Figure 2: Life cycle of the Roundworm

Life cycle and prevalence of parasites

The life cycle of most internal parasites starts with cattle consuming infective larva (L3 – third-stage larva) while grazing.

Newcomb harold
Technical Services Specialist / Merck Animal Health

The larva mature in the digestive tract and start producing eggs that travel through the feces onto the pasture.

Under the right temperature and humidity, the eggs develop into infective larva.

These larva crawl up blades of grass, are consumed by the animal and the life cycle is repeated. (See Figure 2. above)

It’s also important to understand where parasites are most prevalent.


Only about 5 percent are in the host animal, while about 95 percent are found on the pasture in the form of eggs and larva. (See Figure 1.)

Figure 1: Location of parasites

Effects of drought on parasites

As a general rule of thumb, when the temperature is warm and humidity is high, the eggs will hatch and mature at an accelerated rate.

Simply stated, when the pasture is at its best, the number of parasites is generally highest.

However, when the weather is hot and dry, as in a drought, many of the eggs and larva do not survive.

Logic tells us that lower parasite numbers on the pasture should benefit the animal since it faces less exposure.

During a drought, however, the animal is most likely in a challenged nutritional state, and the immune system’s ability to deal with parasites may be lowered.

As a result, the number of parasites in the animal may be lower, but their impact may be greater.

Deworming during a drought also may increase the number of resistant parasites on the pasture.

For example, the extremely dry weather may have decreased the number of viable larva and eggs on the pasture, but once cattle are dewormed, any surviving parasites passing eggs are most likely from resistant parasites. This increases the number of resistant parasites on the pasture.

All populations have a few parasites that carry genes of resistance to one or more of the three classes of anthelmintics.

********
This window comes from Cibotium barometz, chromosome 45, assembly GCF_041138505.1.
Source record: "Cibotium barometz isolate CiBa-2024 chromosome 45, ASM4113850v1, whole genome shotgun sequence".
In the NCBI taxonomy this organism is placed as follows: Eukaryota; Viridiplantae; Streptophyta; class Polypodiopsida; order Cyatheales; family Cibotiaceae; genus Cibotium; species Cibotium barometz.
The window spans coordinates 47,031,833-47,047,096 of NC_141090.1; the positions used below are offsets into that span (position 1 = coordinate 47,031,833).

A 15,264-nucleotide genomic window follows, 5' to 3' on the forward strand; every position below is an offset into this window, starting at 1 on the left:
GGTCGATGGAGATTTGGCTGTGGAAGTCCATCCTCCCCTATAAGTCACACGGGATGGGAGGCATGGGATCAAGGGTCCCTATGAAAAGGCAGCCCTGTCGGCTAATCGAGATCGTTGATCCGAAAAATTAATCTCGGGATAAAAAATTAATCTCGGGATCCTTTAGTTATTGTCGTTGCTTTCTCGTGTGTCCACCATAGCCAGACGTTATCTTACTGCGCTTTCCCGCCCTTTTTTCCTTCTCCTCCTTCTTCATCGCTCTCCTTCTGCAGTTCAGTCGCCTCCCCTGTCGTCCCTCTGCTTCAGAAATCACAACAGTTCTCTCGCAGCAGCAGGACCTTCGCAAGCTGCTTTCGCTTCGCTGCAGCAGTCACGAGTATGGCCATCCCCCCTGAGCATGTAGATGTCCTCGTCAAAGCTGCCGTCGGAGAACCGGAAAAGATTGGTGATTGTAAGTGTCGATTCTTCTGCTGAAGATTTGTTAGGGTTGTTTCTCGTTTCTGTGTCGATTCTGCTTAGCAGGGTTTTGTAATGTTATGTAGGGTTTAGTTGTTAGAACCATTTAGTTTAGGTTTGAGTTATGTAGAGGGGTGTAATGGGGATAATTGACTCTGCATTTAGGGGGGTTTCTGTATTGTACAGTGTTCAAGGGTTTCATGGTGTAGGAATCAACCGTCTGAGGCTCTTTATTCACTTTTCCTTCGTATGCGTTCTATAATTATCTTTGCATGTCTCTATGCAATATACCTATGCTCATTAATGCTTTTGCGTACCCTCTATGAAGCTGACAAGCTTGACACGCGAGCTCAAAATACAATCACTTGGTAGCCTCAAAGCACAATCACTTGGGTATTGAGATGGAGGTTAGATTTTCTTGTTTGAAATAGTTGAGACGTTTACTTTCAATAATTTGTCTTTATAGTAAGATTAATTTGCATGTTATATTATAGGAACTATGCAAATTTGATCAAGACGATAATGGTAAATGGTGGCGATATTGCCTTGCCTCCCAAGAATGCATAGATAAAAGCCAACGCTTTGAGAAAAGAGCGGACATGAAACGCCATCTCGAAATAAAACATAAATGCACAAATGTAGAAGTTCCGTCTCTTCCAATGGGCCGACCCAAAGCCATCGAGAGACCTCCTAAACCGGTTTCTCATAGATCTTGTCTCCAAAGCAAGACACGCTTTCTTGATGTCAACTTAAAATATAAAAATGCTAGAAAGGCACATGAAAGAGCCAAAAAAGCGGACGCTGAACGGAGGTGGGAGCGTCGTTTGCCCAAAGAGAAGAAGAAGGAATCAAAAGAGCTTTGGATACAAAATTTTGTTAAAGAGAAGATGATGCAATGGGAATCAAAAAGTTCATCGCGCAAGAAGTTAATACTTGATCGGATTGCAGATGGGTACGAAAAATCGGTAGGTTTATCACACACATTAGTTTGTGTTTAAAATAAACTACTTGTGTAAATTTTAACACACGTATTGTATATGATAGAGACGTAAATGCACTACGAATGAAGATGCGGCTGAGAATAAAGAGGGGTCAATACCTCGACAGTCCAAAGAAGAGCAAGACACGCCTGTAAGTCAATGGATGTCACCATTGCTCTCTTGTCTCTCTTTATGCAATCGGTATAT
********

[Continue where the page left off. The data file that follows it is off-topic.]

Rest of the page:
Avermectin resistance in the U.S. now is widespread according to the most recent National Animal Health Monitoring Service (NAHMS) parasite survey conducted by the U.S. Department of Agriculture.

An animal also may become more heavily parasitized in a drought than in a normal year. Grass generally grows where the most moisture is located.

During a drought, this will be the most heavily grazed area with the most ideal environment for parasite survival and transmission.

Research has shown that as cattle concentrate in areas where grass remains, the parasite burden in those areas increases and results in higher parasite levels in those animals.

Concurrent use of products

A lot of research has been done in Australia on the concurrent use of two or more classes of anthelmintics. Dr. Robert Dobson, a parasite modeler, and others developed a parasite modeling program that predicts the development of parasite resistance based on weather and frequency of anthelmintic usage.

The model also looked at single-class anthelmintic use vs. rotational-class anthelmintic use vs. concurrent use of two or more anthelmintic classes.

The conclusion was that concurrent use of two or more classes of anthelmintics can reduce and/or delay the development of anthelmintic resistance for several years as compared to repeated use of a single class of anthelmintic or rotational class of anthelmintic use.

Several years of observational research have shown that concurrent use of multiple anthelmintic classes appears to be one of the most effective and efficient ways to delay and/or manage parasite resistance.

Deworming tips

Consider the following best practices for an effective deworming program:

  1. To determine if deworming is necessary, know the parasite burden by conducting a fecal egg count on the herd.
  2. If deworming is necessary, consider the concurrent use of two or more classes of anthelmintics. (See info about anthelmintic classes and products below.)
  3. Conduct a fecal egg count reduction test (FECRT) to ensure deworming was effective and that parasite resistance is not being spread on that pasture.
  4. Work with a cattle parasitologist or veterinarian to develop a deworming program for your operation. No two ranches or farms are alike, and an anthelmintic program should be developed for each operation based on the goals and needs of the producer.
  5. Always make deworming and animal health decisions based on the best science available.

Dr. Newcomb is a technical services manager for Merck Animal Health. He lives in Mississippi and can be contacted at 662-609-6364.

References omitted due to space but are available upon request. Click here to email an editor.

Anthelmintic classes and products

Macrocyclic lactones

  • Dectomax doramectin
  • Ivomec ivermectin
  • Cydectin moxidectin
  • Eprinex eprinectin
  • Generic ivermectins


  • Safe-Guard/Panacur fenbendazole
  • Valbazen albendazole
  • Synanthic oxfendazole


  • Rumatel morantel tartrate
  • Levamisole
Ben Yale

Harold Newcomb

Technical Services Manager
Merck Animal Health